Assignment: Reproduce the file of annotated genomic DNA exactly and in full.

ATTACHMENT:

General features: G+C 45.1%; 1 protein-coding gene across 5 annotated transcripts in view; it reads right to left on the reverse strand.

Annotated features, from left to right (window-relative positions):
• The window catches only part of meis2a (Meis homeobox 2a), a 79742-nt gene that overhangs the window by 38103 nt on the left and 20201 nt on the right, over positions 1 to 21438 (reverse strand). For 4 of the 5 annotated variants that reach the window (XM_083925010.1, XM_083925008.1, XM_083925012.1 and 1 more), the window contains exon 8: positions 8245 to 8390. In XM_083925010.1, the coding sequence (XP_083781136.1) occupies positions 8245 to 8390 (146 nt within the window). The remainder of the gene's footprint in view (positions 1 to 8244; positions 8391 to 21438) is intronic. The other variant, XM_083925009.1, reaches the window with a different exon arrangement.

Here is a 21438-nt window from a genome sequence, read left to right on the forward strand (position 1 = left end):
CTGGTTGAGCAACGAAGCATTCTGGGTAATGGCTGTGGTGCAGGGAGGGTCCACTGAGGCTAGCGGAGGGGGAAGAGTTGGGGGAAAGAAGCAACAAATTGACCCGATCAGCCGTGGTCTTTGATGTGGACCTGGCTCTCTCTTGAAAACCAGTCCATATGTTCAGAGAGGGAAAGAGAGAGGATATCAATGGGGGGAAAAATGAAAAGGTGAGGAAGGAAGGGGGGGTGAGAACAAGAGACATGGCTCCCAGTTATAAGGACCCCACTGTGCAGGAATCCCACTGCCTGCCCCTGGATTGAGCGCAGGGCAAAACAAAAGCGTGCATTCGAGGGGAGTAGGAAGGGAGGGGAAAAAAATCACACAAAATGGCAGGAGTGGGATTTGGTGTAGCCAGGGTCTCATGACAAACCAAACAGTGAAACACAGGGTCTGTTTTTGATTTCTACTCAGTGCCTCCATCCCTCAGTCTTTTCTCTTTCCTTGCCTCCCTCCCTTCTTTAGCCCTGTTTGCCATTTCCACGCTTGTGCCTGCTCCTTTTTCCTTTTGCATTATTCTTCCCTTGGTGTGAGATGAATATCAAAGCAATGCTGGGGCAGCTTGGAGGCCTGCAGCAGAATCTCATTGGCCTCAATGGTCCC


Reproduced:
General features: G+C 45.1%; 1 protein-coding gene across 5 annotated transcripts in view; it reads right to left on the reverse strand.

Annotated features, from left to right (window-relative positions):
• The window catches only part of meis2a (Meis homeobox 2a), a 79742-nt gene that overhangs the window by 38103 nt on the left and 20201 nt on the right, over positions 1 to 21438 (reverse strand). For 4 of the 5 annotated variants that reach the window (XM_083925010.1, XM_083925008.1, XM_083925012.1 and 1 more), the window contains exon 8: positions 8245 to 8390. In XM_083925010.1, the coding sequence (XP_083781136.1) occupies positions 8245 to 8390 (146 nt within the window). The remainder of the gene's footprint in view (positions 1 to 8244; positions 8391 to 21438) is intronic. The other variant, XM_083925009.1, reaches the window with a different exon arrangement.

Here is a 21438-nt window from a genome sequence, read left to right on the forward strand (position 1 = left end):
CTGGTTGAGCAACGAAGCATTCTGGGTAATGGCTGTGGTGCAGGGAGGGTCCACTGAGGCTAGCGGAGGGGGAAGAGTTGGGGGAAAGAAGCAACAAATTGACCCGATCAGCCGTGGTCTTTGATGTGGACCTGGCTCTCTCTTGAAAACCAGTCCATATGTTCAGAGAGGGAAAGAGAGAGGATATCAATGGGGGGAAAAATGAAAAGGTGAGGAAGGAAGGGGGGGTGAGAACAAGAGACATGGCTCCCAGTTATAAGGACCCCACTGTGCAGGAATCCCACTGCCTGCCCCTGGATTGAGCGCAGGGCAAAACAAAAGCGTGCATTCGAGGGGAGTAGGAAGGGAGGGGAAAAAAATCACACAAAATGGCAGGAGTGGGATTTGGTGTAGCCAGGGTCTCATGACAAACCAAACAGTGAAACACAGGGTCTGTTTTTGATTTCTACTCAGTGCCTCCATCCCTCAGTCTTTTCTCTTTCCTTGCCTCCCTCCCTTCTTTAGCCCTGTTTGCCATTTCCACGCTTGTGCCTGCTCCTTTTTCCTTTTGCATTATTCTTCCCTTGGTGTGAGATGAATATCAAAGCAATGCTGGGGCAGCTTGGAGGCCTGCAGCAGAATCTCATTGGCCTCAATGGTCCC